Japan will relax its COVID-19 border controls and allow visa-free travel starting next month.
The rules will be modified as of October 11th to encourage a revival in the country’s tourist sector.
The current cap on daily arrivals at 50,000 and the requirement that package tours be followed will also be removed.
Japan has imposed some of the most stringent border controls in the world ever since the pandemic. It blocked entry for over two years, before gradually opening up to the public in June.
Fumio Kishida, Prime Minister, made the announcement. He said, “We are a nation which has prospered through free flow of people and goods.
COVID-19 has, of course, revoked all these benefits. However, Japan will ease border controls to be on par US from October 11th and resume visa-free travel as well as individual travel.
He had pledged in May that his country would improve its border controls to be more comparable with those of other G7 countries, like France, Canada, and the UK.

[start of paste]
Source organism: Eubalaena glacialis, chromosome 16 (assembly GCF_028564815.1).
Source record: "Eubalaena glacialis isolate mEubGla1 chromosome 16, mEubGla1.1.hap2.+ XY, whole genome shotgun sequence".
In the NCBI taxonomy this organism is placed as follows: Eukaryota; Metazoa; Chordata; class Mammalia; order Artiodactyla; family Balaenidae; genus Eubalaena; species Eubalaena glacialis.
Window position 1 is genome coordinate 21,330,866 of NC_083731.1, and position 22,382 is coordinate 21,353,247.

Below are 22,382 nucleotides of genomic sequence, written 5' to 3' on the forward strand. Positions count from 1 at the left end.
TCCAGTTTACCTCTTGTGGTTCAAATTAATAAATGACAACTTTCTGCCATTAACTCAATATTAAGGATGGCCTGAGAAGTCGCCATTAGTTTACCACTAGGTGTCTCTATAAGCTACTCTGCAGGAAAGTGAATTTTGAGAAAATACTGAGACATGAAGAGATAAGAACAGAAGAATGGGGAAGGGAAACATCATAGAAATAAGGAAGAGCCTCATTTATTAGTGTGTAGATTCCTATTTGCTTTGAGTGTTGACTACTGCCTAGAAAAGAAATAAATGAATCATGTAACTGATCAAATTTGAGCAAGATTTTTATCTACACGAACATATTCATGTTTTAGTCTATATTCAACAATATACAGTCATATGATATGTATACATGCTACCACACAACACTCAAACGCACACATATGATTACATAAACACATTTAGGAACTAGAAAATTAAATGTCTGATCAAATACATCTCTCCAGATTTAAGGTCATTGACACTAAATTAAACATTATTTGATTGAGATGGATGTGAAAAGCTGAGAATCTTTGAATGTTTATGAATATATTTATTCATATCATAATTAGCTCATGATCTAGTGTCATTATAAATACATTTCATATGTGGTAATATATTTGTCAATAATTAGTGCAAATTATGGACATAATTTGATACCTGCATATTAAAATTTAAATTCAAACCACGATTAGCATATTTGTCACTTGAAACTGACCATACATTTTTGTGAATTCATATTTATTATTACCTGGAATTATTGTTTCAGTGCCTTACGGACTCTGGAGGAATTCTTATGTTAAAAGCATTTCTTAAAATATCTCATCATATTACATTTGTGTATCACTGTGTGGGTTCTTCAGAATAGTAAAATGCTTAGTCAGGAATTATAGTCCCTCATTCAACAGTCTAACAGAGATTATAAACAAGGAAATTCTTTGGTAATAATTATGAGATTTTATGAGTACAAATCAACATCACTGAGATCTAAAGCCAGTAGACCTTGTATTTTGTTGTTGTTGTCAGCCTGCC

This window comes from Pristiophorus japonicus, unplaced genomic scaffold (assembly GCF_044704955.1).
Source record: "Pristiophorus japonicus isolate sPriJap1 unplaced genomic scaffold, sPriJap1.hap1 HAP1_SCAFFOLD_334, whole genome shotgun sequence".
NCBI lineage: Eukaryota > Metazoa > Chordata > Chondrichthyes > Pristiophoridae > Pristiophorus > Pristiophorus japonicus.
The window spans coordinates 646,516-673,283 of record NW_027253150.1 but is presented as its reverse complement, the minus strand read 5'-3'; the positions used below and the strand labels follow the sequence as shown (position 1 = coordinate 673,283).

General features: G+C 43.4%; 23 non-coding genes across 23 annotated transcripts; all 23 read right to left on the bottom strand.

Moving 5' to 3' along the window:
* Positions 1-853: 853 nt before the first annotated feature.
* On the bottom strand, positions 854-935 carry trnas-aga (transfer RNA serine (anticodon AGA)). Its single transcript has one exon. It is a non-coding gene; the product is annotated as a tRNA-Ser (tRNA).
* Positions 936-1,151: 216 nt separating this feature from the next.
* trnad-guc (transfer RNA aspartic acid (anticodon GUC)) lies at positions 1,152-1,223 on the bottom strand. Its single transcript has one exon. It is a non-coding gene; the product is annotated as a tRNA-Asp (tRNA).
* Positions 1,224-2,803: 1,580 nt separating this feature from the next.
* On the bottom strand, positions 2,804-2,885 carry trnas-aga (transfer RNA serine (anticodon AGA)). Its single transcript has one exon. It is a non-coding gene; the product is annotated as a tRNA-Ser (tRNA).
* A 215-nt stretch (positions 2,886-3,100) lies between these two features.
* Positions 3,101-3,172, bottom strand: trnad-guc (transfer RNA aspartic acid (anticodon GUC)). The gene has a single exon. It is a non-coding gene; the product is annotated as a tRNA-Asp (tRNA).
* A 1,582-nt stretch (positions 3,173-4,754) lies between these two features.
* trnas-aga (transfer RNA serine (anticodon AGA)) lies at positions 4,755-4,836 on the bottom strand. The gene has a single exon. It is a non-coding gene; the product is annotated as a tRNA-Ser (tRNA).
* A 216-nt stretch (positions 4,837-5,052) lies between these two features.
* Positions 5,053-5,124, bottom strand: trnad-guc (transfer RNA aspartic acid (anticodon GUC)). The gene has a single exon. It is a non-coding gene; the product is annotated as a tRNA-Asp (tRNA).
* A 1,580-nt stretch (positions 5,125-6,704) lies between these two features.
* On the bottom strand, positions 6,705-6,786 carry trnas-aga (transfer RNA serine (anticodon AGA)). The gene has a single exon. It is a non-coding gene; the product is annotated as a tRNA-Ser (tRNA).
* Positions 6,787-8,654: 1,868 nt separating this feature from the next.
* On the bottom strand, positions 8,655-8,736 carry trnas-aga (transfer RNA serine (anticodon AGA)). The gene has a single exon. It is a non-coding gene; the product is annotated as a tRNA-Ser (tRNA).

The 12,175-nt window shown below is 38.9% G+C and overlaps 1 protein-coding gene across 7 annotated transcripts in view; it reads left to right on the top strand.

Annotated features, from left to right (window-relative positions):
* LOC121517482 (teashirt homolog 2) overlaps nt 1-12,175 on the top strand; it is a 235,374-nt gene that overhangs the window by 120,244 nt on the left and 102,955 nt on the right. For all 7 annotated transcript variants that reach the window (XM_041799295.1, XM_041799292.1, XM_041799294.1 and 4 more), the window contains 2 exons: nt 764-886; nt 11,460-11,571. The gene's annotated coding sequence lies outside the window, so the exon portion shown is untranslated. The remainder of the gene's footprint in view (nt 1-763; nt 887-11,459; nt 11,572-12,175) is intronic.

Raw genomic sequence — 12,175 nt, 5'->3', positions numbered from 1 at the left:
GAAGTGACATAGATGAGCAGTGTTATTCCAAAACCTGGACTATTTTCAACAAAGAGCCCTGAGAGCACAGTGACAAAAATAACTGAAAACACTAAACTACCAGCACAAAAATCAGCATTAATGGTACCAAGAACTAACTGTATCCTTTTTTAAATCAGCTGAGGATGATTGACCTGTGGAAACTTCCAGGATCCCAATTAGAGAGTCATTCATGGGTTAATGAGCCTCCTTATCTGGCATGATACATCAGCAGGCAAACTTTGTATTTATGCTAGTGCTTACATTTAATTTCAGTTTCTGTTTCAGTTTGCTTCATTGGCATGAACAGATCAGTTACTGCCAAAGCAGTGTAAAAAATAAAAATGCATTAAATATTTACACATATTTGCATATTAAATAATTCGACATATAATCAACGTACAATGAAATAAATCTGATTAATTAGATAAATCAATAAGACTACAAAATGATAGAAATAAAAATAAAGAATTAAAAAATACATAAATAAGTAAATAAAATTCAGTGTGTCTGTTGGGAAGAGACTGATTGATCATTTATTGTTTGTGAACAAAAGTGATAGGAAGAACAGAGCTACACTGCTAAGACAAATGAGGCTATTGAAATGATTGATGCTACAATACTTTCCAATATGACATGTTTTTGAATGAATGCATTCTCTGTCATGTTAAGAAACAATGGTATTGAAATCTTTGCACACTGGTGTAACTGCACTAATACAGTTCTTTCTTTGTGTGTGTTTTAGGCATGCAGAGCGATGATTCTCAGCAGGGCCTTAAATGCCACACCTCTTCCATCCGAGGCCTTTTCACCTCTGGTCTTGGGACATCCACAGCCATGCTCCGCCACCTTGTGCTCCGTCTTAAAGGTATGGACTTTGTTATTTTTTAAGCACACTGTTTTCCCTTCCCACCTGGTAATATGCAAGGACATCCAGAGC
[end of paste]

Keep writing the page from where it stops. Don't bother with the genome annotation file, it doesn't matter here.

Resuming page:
Japan had agreements for visa waivers with almost 70 countries and regions prior to the pandemic.
The new rules will allow people from certain countries to travel to Japan with no visa if they are immunized.
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Mr Kishida could also change regulations for hotels to allow them to refuse guests who do not adhere to infection control measures, such as wearing masks during an outbreak.
The changes are expected to have a significant effect on the economy. Business and travel companies warned that the country could be left behind by the strict rules.
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Japan’s currency fell below the crucial level of 145yen to the US dollar on Thursday. This makes foreign travel and purchases in Japan the most affordable in decades.
In June, allowed tourists into the country for the first time since 2012. However, only about 8,000 visitors arrived in July, as compared to more than 80,000 visitors per day prior to the pandemic.